Estee Lauder (EL) has been an excellent steward of shareholder value in the long run, even as more recent share price developments have been somewhat disappointing. Shares have been lagging so far this year, despite some recent encouraging news including a solid outlook for the upcoming year, and a nice bolt-on deal.
While valuation multiples have come down in recent times, valuations remain elevated as the entire luxury beauty products category trades at elevated multiples. To create any reasonable margin of safety, I would be cautious and not pick up shares unless they fall back towards their mid-sixties.
Estee Lauder is a huge $11 billion beauty products conglomerate active across a range of price categories, having operations across the globe.
The company is notably strong in skin care and make-up, having a more modest presence in fragrance and hair care. In these markets, Estee is a formidable competitor to the likes of L´Oreal (OTCPK:LRLCY) and LVMH (OTCPK:LVMUY), other luxury players which trade at corresponding luxury multiples.
Estee Lauder´s products can be found at various channels, although still half of sales are derived from department stores, a channel which is clearly under pressure as of late. Besides department stores, Estee sells its goods in travel retail outlets, online, through perfumeries and through independent retail stores. Notably, the online channel and specialty retailers like Ulta Salon (NASDAQ:ULTA), are key growth drivers for the company. These changes tend to inflict some pressure on the business model, as traditional advertising is shifting towards brand ambassadors, including social media.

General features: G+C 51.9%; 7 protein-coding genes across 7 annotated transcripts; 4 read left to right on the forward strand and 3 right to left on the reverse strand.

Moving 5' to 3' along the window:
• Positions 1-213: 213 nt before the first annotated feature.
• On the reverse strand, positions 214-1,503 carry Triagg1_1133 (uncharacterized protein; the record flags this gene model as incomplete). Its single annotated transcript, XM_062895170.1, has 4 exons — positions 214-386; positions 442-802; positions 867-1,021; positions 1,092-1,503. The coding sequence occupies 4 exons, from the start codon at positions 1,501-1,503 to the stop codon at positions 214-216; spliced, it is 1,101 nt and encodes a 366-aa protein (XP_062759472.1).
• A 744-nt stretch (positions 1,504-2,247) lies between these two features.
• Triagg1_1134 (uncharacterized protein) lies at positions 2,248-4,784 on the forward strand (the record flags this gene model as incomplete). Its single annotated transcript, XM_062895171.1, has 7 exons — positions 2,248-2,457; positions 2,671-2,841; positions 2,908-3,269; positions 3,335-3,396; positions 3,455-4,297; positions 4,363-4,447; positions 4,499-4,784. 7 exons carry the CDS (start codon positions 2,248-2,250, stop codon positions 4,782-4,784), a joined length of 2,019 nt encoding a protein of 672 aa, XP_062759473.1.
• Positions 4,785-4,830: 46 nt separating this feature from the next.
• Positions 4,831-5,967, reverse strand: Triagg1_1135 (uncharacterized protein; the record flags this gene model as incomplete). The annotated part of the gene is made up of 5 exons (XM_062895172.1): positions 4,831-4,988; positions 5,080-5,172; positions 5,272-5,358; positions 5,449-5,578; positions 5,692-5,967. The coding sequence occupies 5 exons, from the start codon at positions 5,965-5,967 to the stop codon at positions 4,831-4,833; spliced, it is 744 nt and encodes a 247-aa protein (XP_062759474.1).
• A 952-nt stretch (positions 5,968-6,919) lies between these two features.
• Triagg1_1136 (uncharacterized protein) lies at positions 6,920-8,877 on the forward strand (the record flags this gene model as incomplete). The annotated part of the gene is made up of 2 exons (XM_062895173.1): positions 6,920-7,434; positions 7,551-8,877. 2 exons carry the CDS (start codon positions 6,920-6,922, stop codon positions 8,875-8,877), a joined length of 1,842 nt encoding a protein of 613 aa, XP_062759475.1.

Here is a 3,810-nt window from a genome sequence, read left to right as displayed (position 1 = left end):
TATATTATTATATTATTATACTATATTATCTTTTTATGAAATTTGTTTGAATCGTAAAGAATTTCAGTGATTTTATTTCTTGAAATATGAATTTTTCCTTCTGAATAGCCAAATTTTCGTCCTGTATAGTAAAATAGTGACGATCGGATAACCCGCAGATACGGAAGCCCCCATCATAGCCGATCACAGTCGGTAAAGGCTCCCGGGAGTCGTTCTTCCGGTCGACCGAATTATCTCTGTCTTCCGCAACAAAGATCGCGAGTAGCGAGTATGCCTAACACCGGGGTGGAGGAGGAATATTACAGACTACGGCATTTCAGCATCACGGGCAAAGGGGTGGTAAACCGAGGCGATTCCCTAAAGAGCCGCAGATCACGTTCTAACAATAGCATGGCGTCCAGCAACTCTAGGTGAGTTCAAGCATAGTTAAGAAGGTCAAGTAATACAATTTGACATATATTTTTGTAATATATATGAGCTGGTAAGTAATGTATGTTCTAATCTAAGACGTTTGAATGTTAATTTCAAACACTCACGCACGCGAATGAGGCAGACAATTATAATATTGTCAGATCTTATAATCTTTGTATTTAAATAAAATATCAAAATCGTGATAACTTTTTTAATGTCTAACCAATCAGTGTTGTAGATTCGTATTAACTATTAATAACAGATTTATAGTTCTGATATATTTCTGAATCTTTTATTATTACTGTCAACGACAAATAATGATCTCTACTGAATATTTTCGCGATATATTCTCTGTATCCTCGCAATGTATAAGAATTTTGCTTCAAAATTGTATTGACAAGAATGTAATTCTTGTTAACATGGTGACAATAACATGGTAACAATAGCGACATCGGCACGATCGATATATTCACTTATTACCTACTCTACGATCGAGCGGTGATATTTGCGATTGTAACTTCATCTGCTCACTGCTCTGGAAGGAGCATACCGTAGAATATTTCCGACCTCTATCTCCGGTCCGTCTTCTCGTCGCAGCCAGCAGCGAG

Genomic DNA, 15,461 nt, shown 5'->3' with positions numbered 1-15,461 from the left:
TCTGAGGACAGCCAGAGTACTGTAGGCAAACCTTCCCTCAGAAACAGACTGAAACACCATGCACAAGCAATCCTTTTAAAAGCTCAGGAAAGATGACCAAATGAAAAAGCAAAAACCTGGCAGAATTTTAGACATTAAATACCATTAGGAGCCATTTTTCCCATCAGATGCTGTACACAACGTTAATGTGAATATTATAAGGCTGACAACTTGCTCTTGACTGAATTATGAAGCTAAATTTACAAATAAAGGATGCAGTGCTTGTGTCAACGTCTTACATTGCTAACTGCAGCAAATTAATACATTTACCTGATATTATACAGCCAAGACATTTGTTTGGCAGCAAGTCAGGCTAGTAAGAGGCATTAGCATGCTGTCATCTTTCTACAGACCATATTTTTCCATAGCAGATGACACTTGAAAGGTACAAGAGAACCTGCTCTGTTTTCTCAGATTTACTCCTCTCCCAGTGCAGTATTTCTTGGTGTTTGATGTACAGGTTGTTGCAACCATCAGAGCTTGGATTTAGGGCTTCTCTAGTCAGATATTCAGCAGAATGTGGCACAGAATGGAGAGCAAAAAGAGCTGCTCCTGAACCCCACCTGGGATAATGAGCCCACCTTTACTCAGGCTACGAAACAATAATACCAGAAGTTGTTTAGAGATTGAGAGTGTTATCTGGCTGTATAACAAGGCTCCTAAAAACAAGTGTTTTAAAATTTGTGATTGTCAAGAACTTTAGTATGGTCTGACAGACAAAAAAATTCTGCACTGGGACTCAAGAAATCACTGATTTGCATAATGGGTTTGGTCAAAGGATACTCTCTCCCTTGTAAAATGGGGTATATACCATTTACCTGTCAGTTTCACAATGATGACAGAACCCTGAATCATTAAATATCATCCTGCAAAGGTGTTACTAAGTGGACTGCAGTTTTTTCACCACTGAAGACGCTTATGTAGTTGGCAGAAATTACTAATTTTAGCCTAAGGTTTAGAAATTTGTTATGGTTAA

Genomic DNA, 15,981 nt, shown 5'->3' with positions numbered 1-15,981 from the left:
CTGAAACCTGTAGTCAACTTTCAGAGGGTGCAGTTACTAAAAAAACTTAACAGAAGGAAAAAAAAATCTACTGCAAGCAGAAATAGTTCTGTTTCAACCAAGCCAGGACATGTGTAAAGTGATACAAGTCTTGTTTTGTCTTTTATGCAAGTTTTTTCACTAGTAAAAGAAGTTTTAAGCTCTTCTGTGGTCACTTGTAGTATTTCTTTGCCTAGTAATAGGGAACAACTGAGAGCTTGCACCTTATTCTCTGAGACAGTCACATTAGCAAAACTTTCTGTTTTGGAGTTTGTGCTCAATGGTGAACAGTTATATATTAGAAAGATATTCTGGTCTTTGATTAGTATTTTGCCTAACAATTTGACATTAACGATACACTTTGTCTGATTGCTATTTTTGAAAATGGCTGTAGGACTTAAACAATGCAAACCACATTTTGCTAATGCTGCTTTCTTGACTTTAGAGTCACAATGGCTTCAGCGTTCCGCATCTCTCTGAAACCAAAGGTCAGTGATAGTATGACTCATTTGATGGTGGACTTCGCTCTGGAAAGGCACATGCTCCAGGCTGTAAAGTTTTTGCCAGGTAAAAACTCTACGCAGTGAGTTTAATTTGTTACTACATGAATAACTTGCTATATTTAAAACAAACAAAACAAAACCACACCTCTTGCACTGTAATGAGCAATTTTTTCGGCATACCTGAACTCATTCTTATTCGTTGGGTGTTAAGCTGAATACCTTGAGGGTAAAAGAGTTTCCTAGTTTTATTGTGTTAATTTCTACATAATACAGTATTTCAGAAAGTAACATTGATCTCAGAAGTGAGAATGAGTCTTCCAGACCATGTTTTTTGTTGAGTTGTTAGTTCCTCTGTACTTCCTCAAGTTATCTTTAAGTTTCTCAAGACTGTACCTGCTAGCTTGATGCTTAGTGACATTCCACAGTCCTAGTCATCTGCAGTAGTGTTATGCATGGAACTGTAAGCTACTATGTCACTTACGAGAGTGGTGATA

Despite the large size and diversified positioning, Estee Lauder has seen some slowdown as well in recent times following a very decent run over the past decade. With shares down 10% so far in 2016, and having just announced a nearly $1.5 billion bolt-on move, it is time to revisit the stance of the business.
Strong Growth Slows Down
Estee Lauder has increased its sales by roughly 60% over the past decade, with revenues increasing from $7 billion in 2006 towards +$11 billion by now. Slower organic growth and a strong dollar makes that revenues have been essentially flat for 2-3 years already.